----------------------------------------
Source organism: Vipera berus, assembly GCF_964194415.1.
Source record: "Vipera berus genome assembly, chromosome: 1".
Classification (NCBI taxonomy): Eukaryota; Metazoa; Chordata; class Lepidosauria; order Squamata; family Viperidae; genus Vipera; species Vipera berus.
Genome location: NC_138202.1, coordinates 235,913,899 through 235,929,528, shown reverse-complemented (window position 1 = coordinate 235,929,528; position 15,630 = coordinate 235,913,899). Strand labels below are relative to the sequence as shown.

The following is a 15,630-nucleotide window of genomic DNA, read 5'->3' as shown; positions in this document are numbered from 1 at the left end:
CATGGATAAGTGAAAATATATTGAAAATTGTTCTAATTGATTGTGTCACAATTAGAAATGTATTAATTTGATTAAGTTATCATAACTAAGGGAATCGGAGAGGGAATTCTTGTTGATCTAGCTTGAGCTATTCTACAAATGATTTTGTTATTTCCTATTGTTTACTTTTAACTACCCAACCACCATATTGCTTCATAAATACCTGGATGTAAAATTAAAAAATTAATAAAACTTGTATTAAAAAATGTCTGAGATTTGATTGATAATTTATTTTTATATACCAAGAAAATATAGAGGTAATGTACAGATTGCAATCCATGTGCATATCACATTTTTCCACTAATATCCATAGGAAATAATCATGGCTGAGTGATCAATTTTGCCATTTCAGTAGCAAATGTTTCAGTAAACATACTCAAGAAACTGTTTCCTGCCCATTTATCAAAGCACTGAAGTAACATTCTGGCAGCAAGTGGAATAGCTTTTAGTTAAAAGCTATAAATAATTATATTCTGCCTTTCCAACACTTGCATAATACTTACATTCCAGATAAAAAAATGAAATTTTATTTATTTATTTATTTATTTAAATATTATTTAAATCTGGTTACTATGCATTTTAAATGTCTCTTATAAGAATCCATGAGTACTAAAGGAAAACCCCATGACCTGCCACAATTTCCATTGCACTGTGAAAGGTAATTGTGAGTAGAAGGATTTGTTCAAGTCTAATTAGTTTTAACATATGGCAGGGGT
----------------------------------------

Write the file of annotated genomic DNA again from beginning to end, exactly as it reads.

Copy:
Source organism: Vipera berus, assembly GCF_964194415.1.
Source record: "Vipera berus genome assembly, chromosome: 1".
Classification (NCBI taxonomy): Eukaryota; Metazoa; Chordata; class Lepidosauria; order Squamata; family Viperidae; genus Vipera; species Vipera berus.
Genome location: NC_138202.1, coordinates 235,913,899 through 235,929,528, shown reverse-complemented (window position 1 = coordinate 235,929,528; position 15,630 = coordinate 235,913,899). Strand labels below are relative to the sequence as shown.

The following is a 15,630-nucleotide window of genomic DNA, read 5'->3' as shown; positions in this document are numbered from 1 at the left end:
CATGGATAAGTGAAAATATATTGAAAATTGTTCTAATTGATTGTGTCACAATTAGAAATGTATTAATTTGATTAAGTTATCATAACTAAGGGAATCGGAGAGGGAATTCTTGTTGATCTAGCTTGAGCTATTCTACAAATGATTTTGTTATTTCCTATTGTTTACTTTTAACTACCCAACCACCATATTGCTTCATAAATACCTGGATGTAAAATTAAAAAATTAATAAAACTTGTATTAAAAAATGTCTGAGATTTGATTGATAATTTATTTTTATATACCAAGAAAATATAGAGGTAATGTACAGATTGCAATCCATGTGCATATCACATTTTTCCACTAATATCCATAGGAAATAATCATGGCTGAGTGATCAATTTTGCCATTTCAGTAGCAAATGTTTCAGTAAACATACTCAAGAAACTGTTTCCTGCCCATTTATCAAAGCACTGAAGTAACATTCTGGCAGCAAGTGGAATAGCTTTTAGTTAAAAGCTATAAATAATTATATTCTGCCTTTCCAACACTTGCATAATACTTACATTCCAGATAAAAAAATGAAATTTTATTTATTTATTTATTTATTTAAATATTATTTAAATCTGGTTACTATGCATTTTAAATGTCTCTTATAAGAATCCATGAGTACTAAAGGAAAACCCCATGACCTGCCACAATTTCCATTGCACTGTGAAAGGTAATTGTGAGTAGAAGGATTTGTTCAAGTCTAATTAGTTTTAACATATGGCAGGGGT